MOUNT HOLLY Darkened bail-bond storefronts, massage parlors, tattoo studios, and even professional and charitable-services offices won't be welcomed downtown much longer. The Township Council is taking measures to radically change a two-block stretch of High Street near the Burlington County government complex.

But phasing those businesses out could take a while. About half have been deemed undesirable under an ordinance the council passed Monday night.

The council wants to establish downtown strictly as a retail/restaurant district. The ordinance prohibits nonretail/restaurant businesses from opening in the area. Existing businesses can stay, but future tenants or owners will be barred from opening those types of shops or offices.

Currently, the downtown has four bail-bond businesses and a couple of law offices that cater to those accused of crimes. Sprinkled among them are several pizzerias, a diner, a tailor, a jeweler, two pubs, a pair of thrift stores, and a martial arts studio. There are no tattoo parlors. Six buildings are vacant.

"If you walk down High Street and see three or four bail-bonds places, that does not set the mood for shopping," Mayor Rich DiFolco said. "We want it to be an eating and shopping place."

No business owners spoke at the meeting. The downtown business association is inactive.

Nancy Henry, who has operated Ms. Nancy's Bails on High Street for 15 years, said she had no objection to the council's action.

"I think it's an excellent ordinance, because Mount Holly is a nice town and I would hate people to think it's inundated with criminals," she said.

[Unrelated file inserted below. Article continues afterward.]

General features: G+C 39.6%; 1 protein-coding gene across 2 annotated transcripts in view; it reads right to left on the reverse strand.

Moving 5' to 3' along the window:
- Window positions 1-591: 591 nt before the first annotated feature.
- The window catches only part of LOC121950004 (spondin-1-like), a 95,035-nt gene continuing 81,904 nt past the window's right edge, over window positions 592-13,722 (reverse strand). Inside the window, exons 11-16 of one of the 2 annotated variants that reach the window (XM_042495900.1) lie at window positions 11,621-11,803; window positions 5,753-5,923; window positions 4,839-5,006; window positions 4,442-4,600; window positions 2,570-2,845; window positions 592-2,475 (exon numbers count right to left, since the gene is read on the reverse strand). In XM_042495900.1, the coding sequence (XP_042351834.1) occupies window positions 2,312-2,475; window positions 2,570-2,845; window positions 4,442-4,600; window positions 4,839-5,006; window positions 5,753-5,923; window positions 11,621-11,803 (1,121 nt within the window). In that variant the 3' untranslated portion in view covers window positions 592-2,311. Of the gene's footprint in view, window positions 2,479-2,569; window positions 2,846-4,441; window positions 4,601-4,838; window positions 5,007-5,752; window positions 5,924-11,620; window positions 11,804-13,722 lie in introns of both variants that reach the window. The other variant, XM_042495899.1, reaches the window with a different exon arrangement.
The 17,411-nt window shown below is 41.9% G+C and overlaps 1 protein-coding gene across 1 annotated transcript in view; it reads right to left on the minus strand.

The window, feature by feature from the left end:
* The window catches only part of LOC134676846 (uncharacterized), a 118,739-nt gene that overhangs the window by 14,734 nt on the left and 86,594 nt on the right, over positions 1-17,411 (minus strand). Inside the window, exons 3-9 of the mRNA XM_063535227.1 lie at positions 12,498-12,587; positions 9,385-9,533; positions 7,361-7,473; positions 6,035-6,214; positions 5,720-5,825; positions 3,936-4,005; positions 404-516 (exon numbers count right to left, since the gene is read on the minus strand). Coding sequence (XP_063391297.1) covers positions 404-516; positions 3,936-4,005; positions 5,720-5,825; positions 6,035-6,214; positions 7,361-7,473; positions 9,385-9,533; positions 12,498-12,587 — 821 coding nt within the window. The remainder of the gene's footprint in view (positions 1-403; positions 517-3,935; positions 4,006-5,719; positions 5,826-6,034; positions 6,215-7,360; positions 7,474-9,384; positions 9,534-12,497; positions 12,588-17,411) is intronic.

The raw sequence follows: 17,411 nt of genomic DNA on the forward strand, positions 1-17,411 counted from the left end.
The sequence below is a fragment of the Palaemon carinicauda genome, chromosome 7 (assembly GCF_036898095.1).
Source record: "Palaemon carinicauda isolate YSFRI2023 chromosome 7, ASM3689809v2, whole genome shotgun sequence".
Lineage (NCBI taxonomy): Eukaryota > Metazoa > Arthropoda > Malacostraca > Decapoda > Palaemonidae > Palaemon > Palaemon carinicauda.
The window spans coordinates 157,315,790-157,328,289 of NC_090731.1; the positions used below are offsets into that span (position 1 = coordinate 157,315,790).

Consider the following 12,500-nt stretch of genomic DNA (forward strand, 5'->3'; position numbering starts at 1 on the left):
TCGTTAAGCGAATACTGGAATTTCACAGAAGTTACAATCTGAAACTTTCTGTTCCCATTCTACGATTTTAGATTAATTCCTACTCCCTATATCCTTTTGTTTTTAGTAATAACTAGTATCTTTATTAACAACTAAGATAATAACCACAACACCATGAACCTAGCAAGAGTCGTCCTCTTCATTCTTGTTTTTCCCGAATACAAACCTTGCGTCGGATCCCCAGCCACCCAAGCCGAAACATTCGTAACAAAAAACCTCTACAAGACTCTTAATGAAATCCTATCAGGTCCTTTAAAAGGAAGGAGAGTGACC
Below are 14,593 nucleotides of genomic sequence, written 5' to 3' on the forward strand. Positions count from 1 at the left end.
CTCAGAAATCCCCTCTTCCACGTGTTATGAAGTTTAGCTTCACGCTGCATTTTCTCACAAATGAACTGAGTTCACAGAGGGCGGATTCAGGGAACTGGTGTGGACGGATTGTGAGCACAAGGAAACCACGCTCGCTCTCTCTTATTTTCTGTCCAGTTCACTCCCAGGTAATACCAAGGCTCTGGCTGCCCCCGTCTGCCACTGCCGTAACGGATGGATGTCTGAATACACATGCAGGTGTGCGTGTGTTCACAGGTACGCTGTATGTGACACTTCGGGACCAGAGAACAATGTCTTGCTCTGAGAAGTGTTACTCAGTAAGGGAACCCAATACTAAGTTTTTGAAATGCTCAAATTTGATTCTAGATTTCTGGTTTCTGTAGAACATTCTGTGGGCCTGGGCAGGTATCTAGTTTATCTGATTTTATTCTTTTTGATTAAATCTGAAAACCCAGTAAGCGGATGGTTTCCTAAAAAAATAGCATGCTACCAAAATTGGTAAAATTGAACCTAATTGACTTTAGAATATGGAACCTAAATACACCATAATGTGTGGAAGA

The township has eight bail-bond businesses and doesn't need more, she said. She said it would be more appropriate for these businesses to locate near the county jail, but offices there are occupied by lawyers.

Coin laundries, mental-health treatment centers, used-car lots, dry cleaners, auction places, industrial establishments, dance halls, printing shops, and bakery operations that "employ more than 10 persons or use machinery of more than 10 horsepower" are also forbidden under the new law.

The ordinance establishes a new zone and states that its purpose is to "accommodate a mix of uses that maintains the liveliness of the street and supports downtown commercial activity." It also says it recognizes "the importance of retail use at the ground floor" and thus restricts residential units and offices to upper floors.

Councilman Dwynne Belton questioned whether the ordinance would prevent financial-service firms and banks from locating downtown. DiFolco said banks would be classified as retail, but professional services likely would not. The idea is to not have "just people working at their desks" downtown, he said.

The council is also considering extending the definition of downtown to Washington Street and turning the area into a "walkable shopping district." That two-lane street now has a dentist's office, homes, a building supply store, a service station, an insurance broker, and other non-retail businesses.